News | May 14, 2008

Masimo Receives FDA Clearance for Noninvasive Total Hemoglobin

May 14, 2008 – Masimo today said it received FDA clearance for its noninvasive and continuous total hemoglobin monitoring technology (SpHb).

The company said the availability of its SpHb technology should make hemoglobin measurement more convenient and broadly available to clinicians in both hospital and outpatient settings, helping them make earlier and better clinical decisions, improve patient safety and decrease costs. Noninvasive total hemoglobin will be offered as part of the upgradable Masimo Rainbow SET technology platform.

“Management of appropriate blood levels is vitally important to sustain life,” said Ronald Miller, M.D., professor and chair of the department of anesthesia and perioperative care at the University of California at San Francisco. “Without up-to-date hemoglobin levels, patient bleeding in the operating room, recovery room, intensive care or trauma departments, where blood loss is common, can often go undetected until it poses critical short and long-term dangers to health and recovery. The ability to immediately and continuously measure hemoglobin levels will facilitate the timely administration of appropriate blood products. Conversely, during surgery, because blood is a precious and costly resource, continuously measuring hemoglobin levels noninvasively can help clinicians avoid unnecessary blood transfusions and decrease costs by more effectively titrating blood and blood replacement products.”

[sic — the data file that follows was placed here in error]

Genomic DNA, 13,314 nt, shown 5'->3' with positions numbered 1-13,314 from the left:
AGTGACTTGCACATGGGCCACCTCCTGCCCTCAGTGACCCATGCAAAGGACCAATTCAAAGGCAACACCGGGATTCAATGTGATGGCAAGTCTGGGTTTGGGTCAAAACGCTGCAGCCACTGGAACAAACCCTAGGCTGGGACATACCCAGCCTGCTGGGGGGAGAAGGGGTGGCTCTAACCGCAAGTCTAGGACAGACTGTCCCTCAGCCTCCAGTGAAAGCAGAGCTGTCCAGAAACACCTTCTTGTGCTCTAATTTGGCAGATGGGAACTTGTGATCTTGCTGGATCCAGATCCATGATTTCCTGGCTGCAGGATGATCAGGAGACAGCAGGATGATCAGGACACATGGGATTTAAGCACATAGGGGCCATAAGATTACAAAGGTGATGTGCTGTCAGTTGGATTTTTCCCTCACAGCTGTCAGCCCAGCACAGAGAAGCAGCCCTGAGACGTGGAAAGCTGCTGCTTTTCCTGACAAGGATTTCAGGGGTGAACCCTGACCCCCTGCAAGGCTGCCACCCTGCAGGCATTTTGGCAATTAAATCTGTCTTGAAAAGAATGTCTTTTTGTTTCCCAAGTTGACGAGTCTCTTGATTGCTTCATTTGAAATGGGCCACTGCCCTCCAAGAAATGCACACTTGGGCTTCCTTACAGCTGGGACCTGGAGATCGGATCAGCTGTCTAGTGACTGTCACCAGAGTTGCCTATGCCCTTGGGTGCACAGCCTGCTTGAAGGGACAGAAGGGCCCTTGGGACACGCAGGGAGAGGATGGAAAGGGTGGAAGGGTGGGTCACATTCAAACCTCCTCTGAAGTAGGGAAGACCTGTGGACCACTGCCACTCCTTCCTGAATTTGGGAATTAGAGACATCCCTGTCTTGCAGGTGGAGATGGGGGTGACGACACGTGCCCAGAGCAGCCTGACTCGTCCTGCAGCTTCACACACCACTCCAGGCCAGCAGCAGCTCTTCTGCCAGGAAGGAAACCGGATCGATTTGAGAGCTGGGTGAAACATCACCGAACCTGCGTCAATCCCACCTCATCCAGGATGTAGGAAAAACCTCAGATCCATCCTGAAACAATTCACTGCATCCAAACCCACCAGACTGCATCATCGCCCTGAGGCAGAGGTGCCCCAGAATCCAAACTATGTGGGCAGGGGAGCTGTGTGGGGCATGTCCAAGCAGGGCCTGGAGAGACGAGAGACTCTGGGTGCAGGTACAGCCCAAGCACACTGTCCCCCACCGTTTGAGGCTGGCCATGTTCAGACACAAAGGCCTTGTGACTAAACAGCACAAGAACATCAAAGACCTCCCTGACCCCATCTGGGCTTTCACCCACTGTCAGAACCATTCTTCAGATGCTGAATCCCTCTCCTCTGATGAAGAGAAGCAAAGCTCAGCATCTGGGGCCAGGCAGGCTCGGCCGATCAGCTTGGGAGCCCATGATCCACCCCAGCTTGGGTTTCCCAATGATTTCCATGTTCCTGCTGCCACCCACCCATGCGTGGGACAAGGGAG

The need for better hemoglobin monitoring to manage blood levels is reinforced by recently published controlled studies that show the safety of blood transfusions can be improved by the use of transfusion thresholds. In a 2008 study by the Cochrane Collaboration titled “Transfusion Thresholds and Other Strategies for Guiding Allogeneic Red Blood Cell Transfusion,” reviewers examined evidence from 10 trials, reporting outcomes on a total of 1,780 patients, and found that restrictive transfusion strategies reduced red blood cell transfusions by 42 percent.

Additionally, while noting that not all of these results were statistically significant and that additional studies are required to confirm the findings, the Cochrane reviewers also reported, “on average, mortality was 20 percent lower with the restrictive compared with the liberal transfusion triggers.” Similarly, five of the 10 studies examined showed a reduction in hospital length of stay, while three showed a reduction in ICU length of stay.

Continuous, noninvasive hemoglobin monitoring may enable more restrictive transfusion triggers and help maintain optimal hemoglobin levels for critically ill patients. In addition to facilitating better blood level management, Masimo said hemoglobin monitoring capability can also help clinicians better manage chronic anemia, a blood disorder affecting 2 billion people worldwide.

For more information:

Overlay Init